Rainbow display not reason to “unfriend”
Some Christian friends of mine have begun “unfriending” anyone they know who superimposes a rainbow flag over their Facebook photo. Please let me urge you not to do that.
Those displaying the rainbow flag fall into three categories. The motives and rationale are difference in each group.
1) Many people in the U.S. believe that the triumph of Same-Sex Marriage advocates is a civil rights issue analogous to the historic movement led by Dr. Martin Luther King, Jr., for voting, housing, and service in businesses to be colorblind. They are celebrating Same-Sex Marriage, not as an affront to biblical morality but as a victory for justice. We all want justice to prevail in our country—Christians as much as everyone else, if not more.
2) Others have friends and/or relatives who are gay, and they sympathize with them and join them in celebrating this victory for their cause.
3) For a third group this victory is really personal because it is not just a struggle of someone with whom they empathize; it is their own struggle. What they have longed to do for many years is now legal, and they feel vindicated by the Supreme Court decision.
Why we should not “unfriend”
I would urge my fellow believers not to unfriend anyone in these three groups, thus cutting yourself off from the possibility of having communication with them. We should stay connected, even if we can’t agree that Gay Marriage is a good idea.
We should continue to interact, continue to dialogue, and maintain our relationships as an expression of the Second Great Command of Jesus, “Love your neighbor as yourself” (Mark 12:31, in which Jesus is quoting Leviticus 19:18).
Want to go deeper?
1. Consider these words by Jesus and Paul:
Jesus – “You are the salt of the earth. But if the salt loses its saltiness, how can it be made salty again? It is no longer good for anything, except to be thrown out and trampled by men” (Matthew 5:13).
“Losing its saltiness” seems to mean becoming conformed to the standards of the world, becoming so worldly that there is no difference between Christians and non-Christians. Obviously we should avoid doing that.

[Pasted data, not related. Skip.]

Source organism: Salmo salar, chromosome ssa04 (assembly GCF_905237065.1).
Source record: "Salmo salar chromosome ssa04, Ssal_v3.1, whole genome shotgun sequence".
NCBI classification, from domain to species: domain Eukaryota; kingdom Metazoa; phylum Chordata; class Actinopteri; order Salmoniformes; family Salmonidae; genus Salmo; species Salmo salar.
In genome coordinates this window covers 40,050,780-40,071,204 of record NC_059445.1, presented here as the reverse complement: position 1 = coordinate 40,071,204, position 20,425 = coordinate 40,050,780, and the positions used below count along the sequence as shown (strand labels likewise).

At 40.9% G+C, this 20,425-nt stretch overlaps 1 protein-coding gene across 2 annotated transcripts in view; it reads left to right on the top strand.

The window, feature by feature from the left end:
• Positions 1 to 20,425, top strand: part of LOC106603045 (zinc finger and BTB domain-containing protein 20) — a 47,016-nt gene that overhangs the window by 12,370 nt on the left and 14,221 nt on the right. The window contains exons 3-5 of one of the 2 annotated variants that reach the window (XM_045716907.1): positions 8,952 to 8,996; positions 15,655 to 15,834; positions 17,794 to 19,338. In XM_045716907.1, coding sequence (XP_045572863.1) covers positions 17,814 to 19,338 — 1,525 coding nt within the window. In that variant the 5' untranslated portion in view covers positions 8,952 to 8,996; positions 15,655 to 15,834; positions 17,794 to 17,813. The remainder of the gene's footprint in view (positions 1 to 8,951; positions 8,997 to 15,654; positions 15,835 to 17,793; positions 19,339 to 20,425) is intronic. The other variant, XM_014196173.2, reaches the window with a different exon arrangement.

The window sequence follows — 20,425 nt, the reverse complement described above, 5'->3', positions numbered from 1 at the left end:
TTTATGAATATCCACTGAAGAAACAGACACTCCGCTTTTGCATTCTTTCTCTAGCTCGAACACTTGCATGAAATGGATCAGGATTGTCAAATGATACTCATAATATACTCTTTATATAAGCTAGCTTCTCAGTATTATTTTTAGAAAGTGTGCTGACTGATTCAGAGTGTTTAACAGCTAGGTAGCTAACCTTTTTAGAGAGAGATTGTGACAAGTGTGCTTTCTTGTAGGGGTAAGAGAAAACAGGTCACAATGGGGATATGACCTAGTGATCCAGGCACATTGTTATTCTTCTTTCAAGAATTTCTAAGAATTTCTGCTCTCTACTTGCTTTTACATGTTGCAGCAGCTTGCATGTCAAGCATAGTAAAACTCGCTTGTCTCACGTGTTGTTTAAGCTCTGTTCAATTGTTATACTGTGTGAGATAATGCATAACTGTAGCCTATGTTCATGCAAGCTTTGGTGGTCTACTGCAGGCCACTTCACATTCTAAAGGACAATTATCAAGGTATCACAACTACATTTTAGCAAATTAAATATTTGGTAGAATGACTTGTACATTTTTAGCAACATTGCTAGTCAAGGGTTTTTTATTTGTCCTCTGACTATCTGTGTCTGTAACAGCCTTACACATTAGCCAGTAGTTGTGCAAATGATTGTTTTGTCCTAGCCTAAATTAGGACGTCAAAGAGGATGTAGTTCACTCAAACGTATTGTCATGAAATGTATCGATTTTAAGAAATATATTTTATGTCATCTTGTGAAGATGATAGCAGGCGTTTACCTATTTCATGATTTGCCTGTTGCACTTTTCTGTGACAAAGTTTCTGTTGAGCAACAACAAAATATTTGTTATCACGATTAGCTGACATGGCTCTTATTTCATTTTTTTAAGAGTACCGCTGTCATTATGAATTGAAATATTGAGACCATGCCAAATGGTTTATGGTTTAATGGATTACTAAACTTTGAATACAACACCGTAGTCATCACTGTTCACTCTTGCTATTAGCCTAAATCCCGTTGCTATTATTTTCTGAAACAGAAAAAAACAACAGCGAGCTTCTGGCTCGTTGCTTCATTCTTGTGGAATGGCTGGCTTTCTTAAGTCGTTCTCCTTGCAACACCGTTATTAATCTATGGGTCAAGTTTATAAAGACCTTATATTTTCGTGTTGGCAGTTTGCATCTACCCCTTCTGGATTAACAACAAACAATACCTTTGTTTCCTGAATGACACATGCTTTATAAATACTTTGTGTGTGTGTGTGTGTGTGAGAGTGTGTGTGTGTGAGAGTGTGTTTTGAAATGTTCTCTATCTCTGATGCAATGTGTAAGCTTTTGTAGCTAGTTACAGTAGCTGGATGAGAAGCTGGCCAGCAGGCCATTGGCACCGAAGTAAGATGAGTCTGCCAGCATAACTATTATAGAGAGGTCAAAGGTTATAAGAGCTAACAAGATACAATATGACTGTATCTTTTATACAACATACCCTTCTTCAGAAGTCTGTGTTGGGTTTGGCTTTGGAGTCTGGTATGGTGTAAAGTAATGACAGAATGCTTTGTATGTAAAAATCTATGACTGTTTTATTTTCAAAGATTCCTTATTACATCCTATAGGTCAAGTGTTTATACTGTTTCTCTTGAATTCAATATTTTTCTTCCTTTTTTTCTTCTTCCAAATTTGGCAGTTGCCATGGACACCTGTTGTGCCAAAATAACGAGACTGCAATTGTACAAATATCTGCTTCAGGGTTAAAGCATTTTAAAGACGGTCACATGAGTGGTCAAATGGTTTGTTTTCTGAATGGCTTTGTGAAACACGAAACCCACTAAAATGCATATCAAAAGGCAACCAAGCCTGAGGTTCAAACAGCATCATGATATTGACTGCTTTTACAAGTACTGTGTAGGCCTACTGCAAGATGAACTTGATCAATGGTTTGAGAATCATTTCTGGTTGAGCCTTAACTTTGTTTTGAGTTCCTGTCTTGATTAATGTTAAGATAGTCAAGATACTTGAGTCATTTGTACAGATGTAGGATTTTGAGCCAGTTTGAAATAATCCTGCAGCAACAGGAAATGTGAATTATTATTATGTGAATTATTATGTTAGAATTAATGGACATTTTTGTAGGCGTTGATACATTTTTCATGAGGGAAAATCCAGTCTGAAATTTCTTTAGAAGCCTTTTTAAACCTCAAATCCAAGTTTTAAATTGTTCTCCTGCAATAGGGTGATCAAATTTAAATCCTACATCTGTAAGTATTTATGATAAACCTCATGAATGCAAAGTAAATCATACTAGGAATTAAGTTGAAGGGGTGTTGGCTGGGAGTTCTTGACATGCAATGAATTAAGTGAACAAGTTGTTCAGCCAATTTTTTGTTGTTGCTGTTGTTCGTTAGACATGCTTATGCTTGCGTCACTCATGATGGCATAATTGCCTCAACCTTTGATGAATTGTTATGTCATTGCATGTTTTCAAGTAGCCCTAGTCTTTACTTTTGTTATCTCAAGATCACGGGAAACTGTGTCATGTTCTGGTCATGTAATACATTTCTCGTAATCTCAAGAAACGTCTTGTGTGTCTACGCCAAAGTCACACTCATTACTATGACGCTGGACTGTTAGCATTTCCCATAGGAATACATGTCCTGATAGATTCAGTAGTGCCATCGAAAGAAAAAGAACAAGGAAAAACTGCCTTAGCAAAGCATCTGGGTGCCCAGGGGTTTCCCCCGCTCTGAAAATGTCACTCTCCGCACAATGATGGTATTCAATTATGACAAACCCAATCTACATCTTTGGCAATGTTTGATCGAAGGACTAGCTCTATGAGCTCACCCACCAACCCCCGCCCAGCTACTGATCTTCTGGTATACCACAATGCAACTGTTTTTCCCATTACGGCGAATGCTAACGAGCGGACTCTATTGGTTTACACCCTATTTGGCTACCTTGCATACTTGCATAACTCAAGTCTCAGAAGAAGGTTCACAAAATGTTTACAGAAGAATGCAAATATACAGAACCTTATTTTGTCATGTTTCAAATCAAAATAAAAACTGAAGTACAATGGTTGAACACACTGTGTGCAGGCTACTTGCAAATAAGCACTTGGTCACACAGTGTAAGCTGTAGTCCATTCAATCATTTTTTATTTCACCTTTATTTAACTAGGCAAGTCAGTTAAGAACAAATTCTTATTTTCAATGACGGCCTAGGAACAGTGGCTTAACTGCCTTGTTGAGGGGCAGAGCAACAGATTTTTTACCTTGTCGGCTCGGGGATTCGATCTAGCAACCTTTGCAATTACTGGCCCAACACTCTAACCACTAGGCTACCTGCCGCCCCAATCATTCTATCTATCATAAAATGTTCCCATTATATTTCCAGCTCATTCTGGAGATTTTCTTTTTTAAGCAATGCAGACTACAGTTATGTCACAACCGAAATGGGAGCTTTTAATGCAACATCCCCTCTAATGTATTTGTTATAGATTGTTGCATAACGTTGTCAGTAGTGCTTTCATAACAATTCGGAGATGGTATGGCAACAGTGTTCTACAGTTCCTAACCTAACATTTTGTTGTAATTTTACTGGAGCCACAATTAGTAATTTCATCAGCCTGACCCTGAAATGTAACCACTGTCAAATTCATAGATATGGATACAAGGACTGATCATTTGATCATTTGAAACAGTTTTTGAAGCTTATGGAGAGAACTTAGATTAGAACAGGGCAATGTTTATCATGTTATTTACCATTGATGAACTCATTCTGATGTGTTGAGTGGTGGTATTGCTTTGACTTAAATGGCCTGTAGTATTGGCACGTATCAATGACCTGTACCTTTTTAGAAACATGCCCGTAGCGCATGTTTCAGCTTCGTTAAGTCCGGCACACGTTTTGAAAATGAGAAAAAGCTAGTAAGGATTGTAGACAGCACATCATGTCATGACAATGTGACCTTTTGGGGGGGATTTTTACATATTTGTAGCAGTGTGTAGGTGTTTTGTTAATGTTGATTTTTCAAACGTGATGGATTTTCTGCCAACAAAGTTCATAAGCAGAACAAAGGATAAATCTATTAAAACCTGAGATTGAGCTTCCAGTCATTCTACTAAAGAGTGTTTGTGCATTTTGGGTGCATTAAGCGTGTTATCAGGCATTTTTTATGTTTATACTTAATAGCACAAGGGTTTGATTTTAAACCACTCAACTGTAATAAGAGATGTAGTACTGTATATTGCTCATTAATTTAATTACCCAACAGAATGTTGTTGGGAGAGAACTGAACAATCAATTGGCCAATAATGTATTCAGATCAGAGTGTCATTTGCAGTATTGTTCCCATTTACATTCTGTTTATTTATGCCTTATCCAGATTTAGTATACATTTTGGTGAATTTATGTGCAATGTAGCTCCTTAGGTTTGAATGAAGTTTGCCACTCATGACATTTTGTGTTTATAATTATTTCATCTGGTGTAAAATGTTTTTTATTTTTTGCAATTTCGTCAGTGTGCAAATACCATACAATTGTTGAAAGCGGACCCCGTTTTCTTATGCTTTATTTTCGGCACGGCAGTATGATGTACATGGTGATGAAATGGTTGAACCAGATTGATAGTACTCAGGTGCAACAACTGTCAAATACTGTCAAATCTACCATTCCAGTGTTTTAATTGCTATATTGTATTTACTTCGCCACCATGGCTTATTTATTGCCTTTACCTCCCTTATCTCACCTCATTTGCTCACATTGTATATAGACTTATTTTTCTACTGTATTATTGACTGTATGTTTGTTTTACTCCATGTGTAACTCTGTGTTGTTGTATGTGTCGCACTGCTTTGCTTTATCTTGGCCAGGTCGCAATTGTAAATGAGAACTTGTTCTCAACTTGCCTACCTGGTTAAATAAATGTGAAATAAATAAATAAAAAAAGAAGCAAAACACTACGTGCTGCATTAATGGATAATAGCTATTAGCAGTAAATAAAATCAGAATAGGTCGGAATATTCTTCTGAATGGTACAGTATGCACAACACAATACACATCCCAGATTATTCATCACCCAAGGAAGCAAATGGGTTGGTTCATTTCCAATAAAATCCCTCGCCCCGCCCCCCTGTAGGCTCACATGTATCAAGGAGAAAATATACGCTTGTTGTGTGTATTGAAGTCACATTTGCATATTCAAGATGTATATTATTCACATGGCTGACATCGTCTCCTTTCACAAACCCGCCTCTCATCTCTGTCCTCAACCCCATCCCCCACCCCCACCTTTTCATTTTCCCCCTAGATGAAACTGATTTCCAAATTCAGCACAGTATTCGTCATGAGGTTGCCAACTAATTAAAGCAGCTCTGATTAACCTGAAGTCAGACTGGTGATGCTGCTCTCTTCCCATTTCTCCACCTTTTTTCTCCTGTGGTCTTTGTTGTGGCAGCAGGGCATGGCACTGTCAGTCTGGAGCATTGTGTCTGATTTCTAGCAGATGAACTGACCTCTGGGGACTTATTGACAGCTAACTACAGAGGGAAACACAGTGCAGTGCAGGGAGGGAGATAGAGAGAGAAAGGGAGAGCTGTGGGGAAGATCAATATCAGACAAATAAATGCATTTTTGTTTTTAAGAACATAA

But isn’t there also an opposite danger? Some would describe it as “staying in the salt-shaker,” or becoming “cloistered,” or turning ourselves into a “Christian enclave”—aloof from any contact with people with whom we disagree and therefore isolated from any possibility that we could have a positive effect on them.
Paul – “Be wise in the way you act toward outsiders; make the most of every opportunity. Let your conversation be always full of grace, seasoned with salt, so that you may know how to answer everyone” (Colossians 4:5-6).
Paul assumes that we do not break off contact. He challenges us to engage in conversation, and with such a good attitude that our dialogue partner finds the incident “tasty.”
Part of what it takes to do this is to lower your expectations for such an interchange. Don’t think the occasion is a failure if you don’t persuade the other person to become committed to following God and His Word.
2. Seek to understand where the other person is coming from, what their interests are, and their reasoning on this or any other issue. Then try to communicate in a clear and loving way your understanding. Find things you can agree on; build common ground. Try to encourage them as a person.
3. Take a look at this blog entitled, “Cloistered Christianity” by Carl Ruby. Dr. Ruby is saying the same thing as I am.
Now it’s your turn.
Am I wrong-headed about this? What do you think?
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